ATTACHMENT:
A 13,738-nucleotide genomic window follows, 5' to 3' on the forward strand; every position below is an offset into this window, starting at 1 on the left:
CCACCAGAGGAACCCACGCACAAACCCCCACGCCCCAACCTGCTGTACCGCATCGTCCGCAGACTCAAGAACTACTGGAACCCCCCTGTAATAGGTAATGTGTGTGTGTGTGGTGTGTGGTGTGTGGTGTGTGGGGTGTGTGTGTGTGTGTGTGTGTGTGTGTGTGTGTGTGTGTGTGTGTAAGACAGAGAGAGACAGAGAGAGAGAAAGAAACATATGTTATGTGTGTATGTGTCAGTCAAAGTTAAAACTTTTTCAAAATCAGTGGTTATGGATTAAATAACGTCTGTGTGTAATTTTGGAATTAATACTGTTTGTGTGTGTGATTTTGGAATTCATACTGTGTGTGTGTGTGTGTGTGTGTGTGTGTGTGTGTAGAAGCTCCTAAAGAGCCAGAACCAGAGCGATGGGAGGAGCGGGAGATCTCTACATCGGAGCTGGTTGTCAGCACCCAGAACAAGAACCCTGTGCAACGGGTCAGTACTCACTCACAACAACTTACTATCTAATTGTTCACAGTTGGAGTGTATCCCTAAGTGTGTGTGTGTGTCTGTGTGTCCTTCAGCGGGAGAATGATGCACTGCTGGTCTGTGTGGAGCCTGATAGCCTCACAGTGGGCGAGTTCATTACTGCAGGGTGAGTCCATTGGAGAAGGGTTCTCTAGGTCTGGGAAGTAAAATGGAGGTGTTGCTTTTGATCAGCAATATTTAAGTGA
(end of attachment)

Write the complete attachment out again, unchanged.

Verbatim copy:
A 13,738-nucleotide genomic window follows, 5' to 3' on the forward strand; every position below is an offset into this window, starting at 1 on the left:
CCACCAGAGGAACCCACGCACAAACCCCCACGCCCCAACCTGCTGTACCGCATCGTCCGCAGACTCAAGAACTACTGGAACCCCCCTGTAATAGGTAATGTGTGTGTGTGTGGTGTGTGGTGTGTGGTGTGTGGGGTGTGTGTGTGTGTGTGTGTGTGTGTGTGTGTGTGTGTGTGTGTGTAAGACAGAGAGAGACAGAGAGAGAGAAAGAAACATATGTTATGTGTGTATGTGTCAGTCAAAGTTAAAACTTTTTCAAAATCAGTGGTTATGGATTAAATAACGTCTGTGTGTAATTTTGGAATTAATACTGTTTGTGTGTGTGATTTTGGAATTCATACTGTGTGTGTGTGTGTGTGTGTGTGTGTGTGTGTGTAGAAGCTCCTAAAGAGCCAGAACCAGAGCGATGGGAGGAGCGGGAGATCTCTACATCGGAGCTGGTTGTCAGCACCCAGAACAAGAACCCTGTGCAACGGGTCAGTACTCACTCACAACAACTTACTATCTAATTGTTCACAGTTGGAGTGTATCCCTAAGTGTGTGTGTGTGTCTGTGTGTCCTTCAGCGGGAGAATGATGCACTGCTGGTCTGTGTGGAGCCTGATAGCCTCACAGTGGGCGAGTTCATTACTGCAGGGTGAGTCCATTGGAGAAGGGTTCTCTAGGTCTGGGAAGTAAAATGGAGGTGTTGCTTTTGATCAGCAATATTTAAGTGA